7 Steps to Higher Profit
Three years ago, I taught a financial seminar at the Ratchet+Wrench Management Conference. Recently, I got a call from a shop owner that attended that seminar. He told me that the presentation changed his life. He told me that he did just about everything that was covered in the presentation and it resulted in more than $90,000 to the bottom line and roughly the same with sales.
I’ve often met with shop owners—good shop owners with great reputations—whose margins and bottom line are nowhere near where they need to be. I’ll go over what they need to change, but I’m met with arguments on why it won’t work for them. I’m here to tell you that it will work, if you follow the right steps, like the shop owner who called me did.
1: Look at your labor rate.
A good rule of thumb is that if your labor rate is less than $135, or you haven’t changed it in over a year, then it’s time to raise it. I have people time and time again tell me, “I can’t charge more than $XX.XX in my area.” In all my years and in all of the shops that I’ve encountered, I have never known one to go down in sales or customer base when a labor rate change happened. However, they all greatly increase profits and income.
2: Make sure you are doing labor bumps.
ALLDATA and Mitchell are guides—it says so on the old printed book! They are only correct or the same less than 37 percent of the time. You must see what your tech says, what the guide says and then bump by .05. If you don’t, then at the end of the month, your effective labor rate will not be where you want it to be because you had too much carry over, too much warranty work and too many no gos. If this number is not in line, then your gross profit won’t be either.
3: Pay flat rate. Do not pay salary.
If you want a tech that gets paid more than he or she produces and coast through every week, then pay him or her a salary. If you want a tech who wants exponential potential to make a lot of money, then pay him or her flat rate. I would probably make more money by paying salary, but then I would have unmotivated techs, so it doesn’t work for me.
4: Factor in shop supplies.
This should show up at least 6 percent. If not, then you are losing a lot of money that you pay out and that is owed to you.
5: Examine your parts mark-up.
If your parts mark up is not at a 2.8 or better you should examine your matrix or matrix overrides that your managers may be doing. Review your matrix, or better yet, review your manager’s matrix overrides because he or she is probably going around it.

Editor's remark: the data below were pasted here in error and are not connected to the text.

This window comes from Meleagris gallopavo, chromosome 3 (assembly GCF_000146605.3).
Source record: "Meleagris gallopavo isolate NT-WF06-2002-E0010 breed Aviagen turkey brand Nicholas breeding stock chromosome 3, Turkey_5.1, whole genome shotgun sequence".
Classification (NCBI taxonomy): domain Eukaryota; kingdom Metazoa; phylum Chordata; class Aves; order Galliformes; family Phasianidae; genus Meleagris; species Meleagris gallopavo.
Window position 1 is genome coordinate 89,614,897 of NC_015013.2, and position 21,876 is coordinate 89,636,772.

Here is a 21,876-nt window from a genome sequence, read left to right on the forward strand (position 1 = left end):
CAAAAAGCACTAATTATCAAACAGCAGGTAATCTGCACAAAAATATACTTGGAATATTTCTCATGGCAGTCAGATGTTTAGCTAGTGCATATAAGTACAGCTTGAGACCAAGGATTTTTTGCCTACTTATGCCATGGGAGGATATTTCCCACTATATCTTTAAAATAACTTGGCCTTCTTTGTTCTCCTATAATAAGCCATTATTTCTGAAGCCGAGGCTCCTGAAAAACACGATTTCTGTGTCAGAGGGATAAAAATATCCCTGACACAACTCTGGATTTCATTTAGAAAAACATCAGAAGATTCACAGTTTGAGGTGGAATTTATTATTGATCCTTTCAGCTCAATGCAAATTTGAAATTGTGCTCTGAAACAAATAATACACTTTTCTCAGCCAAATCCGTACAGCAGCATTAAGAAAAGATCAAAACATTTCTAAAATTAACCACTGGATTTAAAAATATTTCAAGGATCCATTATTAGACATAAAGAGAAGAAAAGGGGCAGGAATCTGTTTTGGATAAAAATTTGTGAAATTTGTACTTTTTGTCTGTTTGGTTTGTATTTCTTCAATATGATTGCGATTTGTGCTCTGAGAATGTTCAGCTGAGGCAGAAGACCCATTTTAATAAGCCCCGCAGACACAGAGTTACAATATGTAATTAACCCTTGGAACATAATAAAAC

6: Evaluate the amount of discounts you’re giving out.
How much did you lose in discounts last month? Do you know what it should be? If it’s more than a couple percent, then you may have a problem.
7: Negotiate where you can.
When was the last time you looked at your uniform bill? Have you gone back and looked at each one? If not then you are losing money.
When it comes to parts vendors, have you asked for:
- Higher monthly rebates on total purchases?
- Paying out to sponsor manager competition?
- Shop lunches?
- Tickets to events?
- Reducing pricing on common parts?
You can save thousands per year here, so take advantage of it.
These are a few instant, easy-to-do fixes that will make you thousands of dollars. However, it means nothing if you don’t review your numbers every day and then review it with your manager to make changes. I promise, if you put even some of these in place and do the daily review and accountability on it, you will have the same revenues and more profit at the end of the year.
Finally, please don’t assume that your managers—even the toughest of them all—don’t want to review their goals. I went to visit one of the “toughest” managers in the country recently. When I sat with him to talk about the business, I asked him if there was anything we could do for him. He said, “I would really like you to send me a budget and goals each month of what you want me to do and how that will impact me financially so I can do more and hit those goals.” It was so eye opening to me how much I take these things for granted and what a difference it makes.